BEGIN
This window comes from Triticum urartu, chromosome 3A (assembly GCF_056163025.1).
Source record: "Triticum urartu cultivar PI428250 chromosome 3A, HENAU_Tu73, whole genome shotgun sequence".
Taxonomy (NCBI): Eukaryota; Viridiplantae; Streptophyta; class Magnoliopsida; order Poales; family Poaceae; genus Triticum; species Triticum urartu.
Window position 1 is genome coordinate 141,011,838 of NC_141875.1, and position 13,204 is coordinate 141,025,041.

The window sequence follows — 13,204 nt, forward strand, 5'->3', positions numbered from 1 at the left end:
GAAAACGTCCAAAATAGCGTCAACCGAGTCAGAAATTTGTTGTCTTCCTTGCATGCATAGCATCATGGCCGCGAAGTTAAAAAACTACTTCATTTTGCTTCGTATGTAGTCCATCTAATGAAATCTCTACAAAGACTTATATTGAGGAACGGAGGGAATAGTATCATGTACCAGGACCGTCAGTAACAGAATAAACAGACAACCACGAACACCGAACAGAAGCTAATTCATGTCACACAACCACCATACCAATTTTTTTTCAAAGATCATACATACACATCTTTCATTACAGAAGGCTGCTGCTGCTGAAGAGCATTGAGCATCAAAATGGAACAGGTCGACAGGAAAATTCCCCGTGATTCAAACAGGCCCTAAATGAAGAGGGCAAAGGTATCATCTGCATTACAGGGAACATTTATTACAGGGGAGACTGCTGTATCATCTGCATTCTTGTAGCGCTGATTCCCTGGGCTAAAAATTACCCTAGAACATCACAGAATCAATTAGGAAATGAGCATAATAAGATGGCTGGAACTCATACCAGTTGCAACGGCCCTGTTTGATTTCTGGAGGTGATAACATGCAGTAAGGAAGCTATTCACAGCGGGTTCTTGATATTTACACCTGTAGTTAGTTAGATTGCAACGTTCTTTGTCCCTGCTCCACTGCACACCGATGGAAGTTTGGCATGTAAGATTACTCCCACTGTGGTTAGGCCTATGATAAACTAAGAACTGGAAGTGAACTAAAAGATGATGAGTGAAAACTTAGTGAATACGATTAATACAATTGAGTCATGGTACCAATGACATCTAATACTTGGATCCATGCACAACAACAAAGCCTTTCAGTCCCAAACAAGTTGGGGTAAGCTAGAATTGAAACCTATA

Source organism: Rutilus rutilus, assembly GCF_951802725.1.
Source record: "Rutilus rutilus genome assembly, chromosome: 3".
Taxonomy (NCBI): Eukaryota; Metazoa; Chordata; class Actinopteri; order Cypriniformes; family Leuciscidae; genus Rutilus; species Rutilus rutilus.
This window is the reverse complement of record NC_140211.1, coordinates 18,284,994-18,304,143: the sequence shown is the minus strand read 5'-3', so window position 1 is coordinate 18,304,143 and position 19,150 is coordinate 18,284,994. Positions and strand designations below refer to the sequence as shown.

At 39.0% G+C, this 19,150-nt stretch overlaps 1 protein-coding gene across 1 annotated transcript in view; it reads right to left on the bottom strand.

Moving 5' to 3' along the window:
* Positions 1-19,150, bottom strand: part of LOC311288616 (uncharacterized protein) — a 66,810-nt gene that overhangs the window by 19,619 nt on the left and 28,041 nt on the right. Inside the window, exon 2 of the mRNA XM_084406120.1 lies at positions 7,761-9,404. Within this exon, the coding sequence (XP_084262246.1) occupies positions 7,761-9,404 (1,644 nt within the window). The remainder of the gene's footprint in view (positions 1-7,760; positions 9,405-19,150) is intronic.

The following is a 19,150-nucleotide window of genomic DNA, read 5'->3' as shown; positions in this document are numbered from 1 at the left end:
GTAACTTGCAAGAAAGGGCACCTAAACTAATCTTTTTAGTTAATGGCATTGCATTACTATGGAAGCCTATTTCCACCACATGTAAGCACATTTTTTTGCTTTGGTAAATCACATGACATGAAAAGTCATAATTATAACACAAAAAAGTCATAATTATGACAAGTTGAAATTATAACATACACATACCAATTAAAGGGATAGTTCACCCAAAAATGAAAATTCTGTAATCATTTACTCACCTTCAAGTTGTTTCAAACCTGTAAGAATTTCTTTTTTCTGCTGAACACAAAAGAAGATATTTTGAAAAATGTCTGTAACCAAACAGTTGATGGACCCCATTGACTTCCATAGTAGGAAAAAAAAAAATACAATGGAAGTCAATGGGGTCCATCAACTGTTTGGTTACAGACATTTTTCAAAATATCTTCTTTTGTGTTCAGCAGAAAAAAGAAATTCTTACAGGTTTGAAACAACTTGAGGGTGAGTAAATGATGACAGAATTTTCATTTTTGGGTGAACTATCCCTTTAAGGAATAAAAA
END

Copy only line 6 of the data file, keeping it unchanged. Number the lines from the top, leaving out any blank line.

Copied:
GAAAACGTCCAAAATAGCGTCAACCGAGTCAGAAATTTGTTGTCTTCCTTGCATGCATAGCATCATGGCCGCGAAGTTAAAAAACTACTTCATTTTGCTTCGTATGTAGTCCATCTAATGAAATCTCTACAAAGACTTATATTGAGGAACGGAGGGAATAGTATCATGTACCAGGACCGTCAGTAACAGAATAAACAGACAACCACGAACACCGAACAGAAGCTAATTCATGTCACACAACCACCATACCAATTTTTTTTCAAAGATCATACATACACATCTTTCATTACAGAAGGCTGCTGCTGCTGAAGAGCATTGAGCATCAAAATGGAACAGGTCGACAGGAAAATTCCCCGTGATTCAAACAGGCCCTAAATGAAGAGGGCAAAGGTATCATCTGCATTACAGGGAACATTTATTACAGGGGAGACTGCTGTATCATCTGCATTCTTGTAGCGCTGATTCCCTGGGCTAAAAATTACCCTAGAACATCACAGAATCAATTAGGAAATGAGCATAATAAGATGGCTGGAACTCATACCAGTTGCAACGGCCCTGTTTGATTTCTGGAGGTGATAACATGCAGTAAGGAAGCTATTCACAGCGGGTTCTTGATATTTACACCTGTAGTTAGTTAGATTGCAACGTTCTTTGTCCCTGCTCCACTGCACACCGATGGAAGTTTGGCATGTAAGATTACTCCCACTGTGGTTAGGCCTATGATAAACTAAGAACTGGAAGTGAACTAAAAGATGATGAGTGAAAACTTAGTGAATACGATTAATACAATTGAGTCATGGTACCAATGACATCTAATACTTGGATCCATGCACAACAACAAAGCCTTTCAGTCCCAAACAAGTTGGGGTAAGCTAGAATTGAAACCTATA